We'll have no trousers on the ladies - Deuteronomy 22:5

That's right, Jehovah's Witness Aoife Ní Thuairisg had concerns about doing a gay edition of the Paisean Faisean programme. Apparently, she believes homosexuality is wrong, so there'll be none of that on her telly programme, thank you very much. What's the Irish for "homophobe," anyway?

What's really sad about this is not just that such antiquated prejudices persist, but that TG4, or rather the production company, Magma Films Ltd., has let them. They should have had a bit more backbone. I hope that the next time she washes up on The Panel Ní Thuairisg gets a good going over for this one. She's entitled to her opinions, however stupid and spiteful they might be, but I'd like to see Ó Briain (a gael-go-er who seems to live in the modern world), Maxwell and company put the boot in: she'd deserve it.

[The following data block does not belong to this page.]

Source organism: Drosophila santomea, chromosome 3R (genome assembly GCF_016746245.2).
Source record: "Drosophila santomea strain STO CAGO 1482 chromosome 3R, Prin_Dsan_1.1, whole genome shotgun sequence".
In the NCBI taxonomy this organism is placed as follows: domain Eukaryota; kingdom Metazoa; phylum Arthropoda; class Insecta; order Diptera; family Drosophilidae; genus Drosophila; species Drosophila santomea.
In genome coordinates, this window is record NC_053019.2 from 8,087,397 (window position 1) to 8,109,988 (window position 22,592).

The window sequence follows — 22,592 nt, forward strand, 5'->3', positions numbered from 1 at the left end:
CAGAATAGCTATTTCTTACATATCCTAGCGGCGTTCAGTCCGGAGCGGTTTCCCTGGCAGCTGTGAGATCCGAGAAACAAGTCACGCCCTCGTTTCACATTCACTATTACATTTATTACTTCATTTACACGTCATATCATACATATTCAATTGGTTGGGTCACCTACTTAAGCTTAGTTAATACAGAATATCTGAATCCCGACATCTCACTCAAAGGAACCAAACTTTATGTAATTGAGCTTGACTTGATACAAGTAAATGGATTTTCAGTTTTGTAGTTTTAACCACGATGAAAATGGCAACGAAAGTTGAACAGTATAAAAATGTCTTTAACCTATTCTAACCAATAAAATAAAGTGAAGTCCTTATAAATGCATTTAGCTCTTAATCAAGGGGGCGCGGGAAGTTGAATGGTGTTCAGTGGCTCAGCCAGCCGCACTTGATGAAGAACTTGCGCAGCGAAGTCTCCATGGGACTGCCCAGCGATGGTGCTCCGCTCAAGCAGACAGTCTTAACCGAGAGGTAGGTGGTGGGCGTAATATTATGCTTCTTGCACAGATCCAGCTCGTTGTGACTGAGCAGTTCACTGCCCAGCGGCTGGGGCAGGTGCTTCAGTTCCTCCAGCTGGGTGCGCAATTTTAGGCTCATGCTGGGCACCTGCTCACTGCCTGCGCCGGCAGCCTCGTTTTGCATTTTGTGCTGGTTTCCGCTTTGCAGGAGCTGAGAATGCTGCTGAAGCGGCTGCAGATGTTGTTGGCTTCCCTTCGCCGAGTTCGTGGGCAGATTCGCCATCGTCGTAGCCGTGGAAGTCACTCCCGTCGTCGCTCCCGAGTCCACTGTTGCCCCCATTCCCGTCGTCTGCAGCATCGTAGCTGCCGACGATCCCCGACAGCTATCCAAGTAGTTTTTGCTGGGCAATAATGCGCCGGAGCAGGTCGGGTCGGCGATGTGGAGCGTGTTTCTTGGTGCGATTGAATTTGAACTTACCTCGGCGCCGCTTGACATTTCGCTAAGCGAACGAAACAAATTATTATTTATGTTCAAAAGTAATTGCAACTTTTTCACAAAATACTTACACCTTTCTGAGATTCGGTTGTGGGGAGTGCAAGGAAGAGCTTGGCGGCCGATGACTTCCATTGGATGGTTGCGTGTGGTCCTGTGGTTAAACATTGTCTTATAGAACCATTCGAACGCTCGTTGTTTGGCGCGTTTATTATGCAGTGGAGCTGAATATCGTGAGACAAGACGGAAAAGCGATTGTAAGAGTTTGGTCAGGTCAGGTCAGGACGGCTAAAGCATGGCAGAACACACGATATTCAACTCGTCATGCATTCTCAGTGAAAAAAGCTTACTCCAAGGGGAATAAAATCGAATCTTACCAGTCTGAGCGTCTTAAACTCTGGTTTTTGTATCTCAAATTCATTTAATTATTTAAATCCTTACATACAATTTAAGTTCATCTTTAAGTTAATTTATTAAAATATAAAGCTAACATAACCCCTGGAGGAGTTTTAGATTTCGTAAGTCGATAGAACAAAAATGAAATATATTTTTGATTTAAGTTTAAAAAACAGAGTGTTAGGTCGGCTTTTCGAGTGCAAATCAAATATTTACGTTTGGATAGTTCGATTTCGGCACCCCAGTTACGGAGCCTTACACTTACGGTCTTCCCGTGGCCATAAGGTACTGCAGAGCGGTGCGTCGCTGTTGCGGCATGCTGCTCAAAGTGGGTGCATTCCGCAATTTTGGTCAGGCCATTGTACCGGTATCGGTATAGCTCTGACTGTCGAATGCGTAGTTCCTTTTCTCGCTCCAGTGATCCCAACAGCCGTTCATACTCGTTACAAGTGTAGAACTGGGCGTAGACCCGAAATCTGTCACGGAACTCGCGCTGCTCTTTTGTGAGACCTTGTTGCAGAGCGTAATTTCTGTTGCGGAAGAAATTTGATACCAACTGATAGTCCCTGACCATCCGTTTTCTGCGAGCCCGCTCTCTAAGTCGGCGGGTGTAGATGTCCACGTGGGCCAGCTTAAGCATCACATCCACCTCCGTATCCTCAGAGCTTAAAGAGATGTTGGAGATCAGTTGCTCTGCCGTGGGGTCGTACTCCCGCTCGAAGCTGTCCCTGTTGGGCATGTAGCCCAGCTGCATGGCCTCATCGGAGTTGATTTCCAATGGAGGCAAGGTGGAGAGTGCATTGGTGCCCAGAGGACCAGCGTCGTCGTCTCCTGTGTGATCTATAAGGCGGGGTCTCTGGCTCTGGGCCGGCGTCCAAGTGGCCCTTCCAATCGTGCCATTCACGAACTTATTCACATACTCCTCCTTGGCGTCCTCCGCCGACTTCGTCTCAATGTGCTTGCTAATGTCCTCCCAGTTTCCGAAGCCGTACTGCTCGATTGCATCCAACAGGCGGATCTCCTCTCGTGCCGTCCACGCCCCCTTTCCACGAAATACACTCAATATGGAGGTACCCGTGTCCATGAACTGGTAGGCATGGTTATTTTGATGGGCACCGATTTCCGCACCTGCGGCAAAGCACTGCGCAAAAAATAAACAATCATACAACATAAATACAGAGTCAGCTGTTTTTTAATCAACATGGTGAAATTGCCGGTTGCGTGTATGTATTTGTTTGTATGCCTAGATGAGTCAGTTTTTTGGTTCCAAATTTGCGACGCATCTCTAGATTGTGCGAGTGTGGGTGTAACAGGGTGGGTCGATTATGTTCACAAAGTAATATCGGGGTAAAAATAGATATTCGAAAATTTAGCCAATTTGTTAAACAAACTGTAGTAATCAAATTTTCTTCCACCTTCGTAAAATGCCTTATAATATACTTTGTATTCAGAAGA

Global warming TG4-style

The excuses that this was just one of many ideas discussed, and that Aoife's objections weren't the only reason for it being dropped, don't really wash.

One thing: is it fair to suggest that her being an Irish speaker and her being a homophobe are related? No, not really. But if, like TG4, you're trying to present Irish as a vibrant, living language with a role in a modern and progressive society then this sort of shite really doesn't help. I hope they push for the gay show to go ahead, if they actually do a fourth series at all.

I'm looking forward to her appearance on Graham Norton's show. Now, that I would watch.

What sort of gobshites are we?

Today's Irish Indo cites a poll finding "that 48pc of voters are in favour of Sinn Fein being part of a coalition government here".